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In Iraq, Americans have one foot out the door

As US forces head for Afghanistan, real security remains elusive in Iraq.

On the security front, U.S. and Iraqi forces say they have arrested or killed more than 100 Al Qaeda in Iraq members so far this year, including its two top leaders. The arrests seem to have made serious inroads into the insurgent network but the organization and its allies are far from dead.

Just this week, a series of bombings in the south of Iraq and attacks in Baghdad killed more than 100 people in the deadliest day so far this year. The top U.S. military commander in the south said he believed inter-Shiite fighting was more likely to blame than AQI.

Whoever is to blame, the real fear is that Iraqis will again lose faith in the ability of security forces to protect them and turn to Shiite militias and Sunni extremists to protect them — the genesis of the civil war four years ago.

So far, Iraqi security forces have managed to maintain a veneer of security and the Sadrist’s Mehdi Army remains waiting in the wings rather than openly out in the streets. But that threat is being held in reserve.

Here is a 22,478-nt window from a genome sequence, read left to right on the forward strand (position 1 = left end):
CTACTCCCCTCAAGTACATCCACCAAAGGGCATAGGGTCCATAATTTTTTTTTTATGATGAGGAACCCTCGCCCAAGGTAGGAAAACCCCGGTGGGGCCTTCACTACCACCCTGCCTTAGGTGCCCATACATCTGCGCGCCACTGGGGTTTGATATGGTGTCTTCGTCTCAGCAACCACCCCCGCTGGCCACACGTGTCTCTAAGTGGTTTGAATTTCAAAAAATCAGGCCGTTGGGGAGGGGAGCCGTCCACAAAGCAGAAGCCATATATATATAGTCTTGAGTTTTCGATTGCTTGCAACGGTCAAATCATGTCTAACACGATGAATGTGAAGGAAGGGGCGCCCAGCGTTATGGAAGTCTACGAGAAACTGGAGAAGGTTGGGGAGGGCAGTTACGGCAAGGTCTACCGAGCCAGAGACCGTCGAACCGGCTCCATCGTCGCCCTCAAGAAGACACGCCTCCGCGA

“They are committed to restraint,” said al-Araji, who says many of the dozens of injured in bombings last month were shot when Iraqi soldiers, despised by local residents, began firing randomly. “After the explosions it was possible for them to do anything. They could have stripped the army of their vehicles and their weapons in one hour. ”

In the U.S., most Americans have put this war behind them. But the most burning issues here are far from resolved. In this broken country, the issues that the U.S. grappled with and now faces in Afghanistan are still looming. Endemic corruption has replaced insurgent violence as one of the biggest threats to stability. In many places, crime and intimidation overrule the rule of law.

And with Iraqi political parties deeply divided, even the long-term existence of a country that encompasses the Shiite south and the Kurdish north could eventually be in doubt.

“Can we live together? That’s the question,” said a senior Kurdish official.